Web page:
We understand you hold a patent.

A battery has something called an anode and a cathode -- those are two electrodes, separated by an electrolyte. I did my Ph.D. on nanotech, where we make small packages of materials. These materials are extremely small, (measured) in nanometers, billionths of a meter. What we have shown in our publications is that these nanomaterials -- even if they are made up of the same bulk materials that other people use -- have fundamentally different properties, and they can be useful in battery technology. Assembling these materials into a device and packaging it is where my research comes in. I came up with a new methodology of assembling these little particles that's called electrophoretic deposition (onto the electrodes). We started the patent process in 2003. A patent needs to be protected, so there are lawyers involved. By the time I was awarded my patent, it was close to 2007 or 2008. A patent is, in most cases, on a small part of the technology. My advice to up-and-coming scientists is to think about what you can do uniquely. It doesn't have to be very big, but it has to be unique and very useful.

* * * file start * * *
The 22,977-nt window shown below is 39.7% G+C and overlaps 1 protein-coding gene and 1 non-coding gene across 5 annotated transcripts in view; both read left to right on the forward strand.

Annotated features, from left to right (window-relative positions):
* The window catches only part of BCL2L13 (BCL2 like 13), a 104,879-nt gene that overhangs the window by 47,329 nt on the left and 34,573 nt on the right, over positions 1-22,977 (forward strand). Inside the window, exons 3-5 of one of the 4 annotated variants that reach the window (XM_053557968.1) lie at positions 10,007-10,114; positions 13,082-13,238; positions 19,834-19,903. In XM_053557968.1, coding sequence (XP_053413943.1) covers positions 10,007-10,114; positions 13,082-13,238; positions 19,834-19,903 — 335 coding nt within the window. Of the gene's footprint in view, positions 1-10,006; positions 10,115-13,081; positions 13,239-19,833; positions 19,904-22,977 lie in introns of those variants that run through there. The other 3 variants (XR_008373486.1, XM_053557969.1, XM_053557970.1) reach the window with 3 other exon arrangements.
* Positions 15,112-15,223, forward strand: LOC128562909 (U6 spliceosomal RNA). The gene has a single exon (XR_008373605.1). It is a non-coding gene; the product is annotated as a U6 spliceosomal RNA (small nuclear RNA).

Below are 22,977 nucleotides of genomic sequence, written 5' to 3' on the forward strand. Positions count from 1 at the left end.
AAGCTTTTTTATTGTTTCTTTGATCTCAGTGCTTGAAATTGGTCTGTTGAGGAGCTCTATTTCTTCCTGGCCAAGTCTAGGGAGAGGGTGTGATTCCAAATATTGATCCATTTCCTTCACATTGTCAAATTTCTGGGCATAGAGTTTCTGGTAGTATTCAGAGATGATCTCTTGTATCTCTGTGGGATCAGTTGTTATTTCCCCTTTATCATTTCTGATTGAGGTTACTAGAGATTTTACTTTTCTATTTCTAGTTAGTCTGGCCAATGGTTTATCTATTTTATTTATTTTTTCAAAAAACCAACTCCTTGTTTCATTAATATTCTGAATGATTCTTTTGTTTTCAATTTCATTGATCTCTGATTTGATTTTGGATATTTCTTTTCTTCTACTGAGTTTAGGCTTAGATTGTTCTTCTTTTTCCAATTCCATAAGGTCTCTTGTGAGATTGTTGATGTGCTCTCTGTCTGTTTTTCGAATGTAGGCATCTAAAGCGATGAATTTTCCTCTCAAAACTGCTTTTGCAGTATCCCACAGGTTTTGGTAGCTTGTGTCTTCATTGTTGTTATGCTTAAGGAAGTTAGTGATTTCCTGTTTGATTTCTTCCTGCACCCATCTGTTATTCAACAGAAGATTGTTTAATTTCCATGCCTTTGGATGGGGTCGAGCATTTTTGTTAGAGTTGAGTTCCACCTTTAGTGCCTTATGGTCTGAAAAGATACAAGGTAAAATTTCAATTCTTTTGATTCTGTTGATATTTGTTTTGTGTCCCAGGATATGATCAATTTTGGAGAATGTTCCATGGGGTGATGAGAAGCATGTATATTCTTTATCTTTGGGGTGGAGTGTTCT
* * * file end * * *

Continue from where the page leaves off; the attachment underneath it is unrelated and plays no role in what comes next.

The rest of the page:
Are undergraduate students valuable in your research?

Fundamental research on materials is a repetitive process. We are looking for a sweet spot where a combination of some percentage of some material, some rotation speed, some mixing temperature has to be zeroed in for a particular material to work. You narrow down your parameter space until you come up with a set of parameters that can be repeated many, many times. That's technology. For me as a professor, it's not possible to do all those experiments over and over again -- I have to teach, I have to write proposals (for grants) so I can support my student interns, and I have to read a lot to understand what other people (in the field) are doing. Students carry on a lot of work in those experiments.

What are the benefits to your interns for this hard work?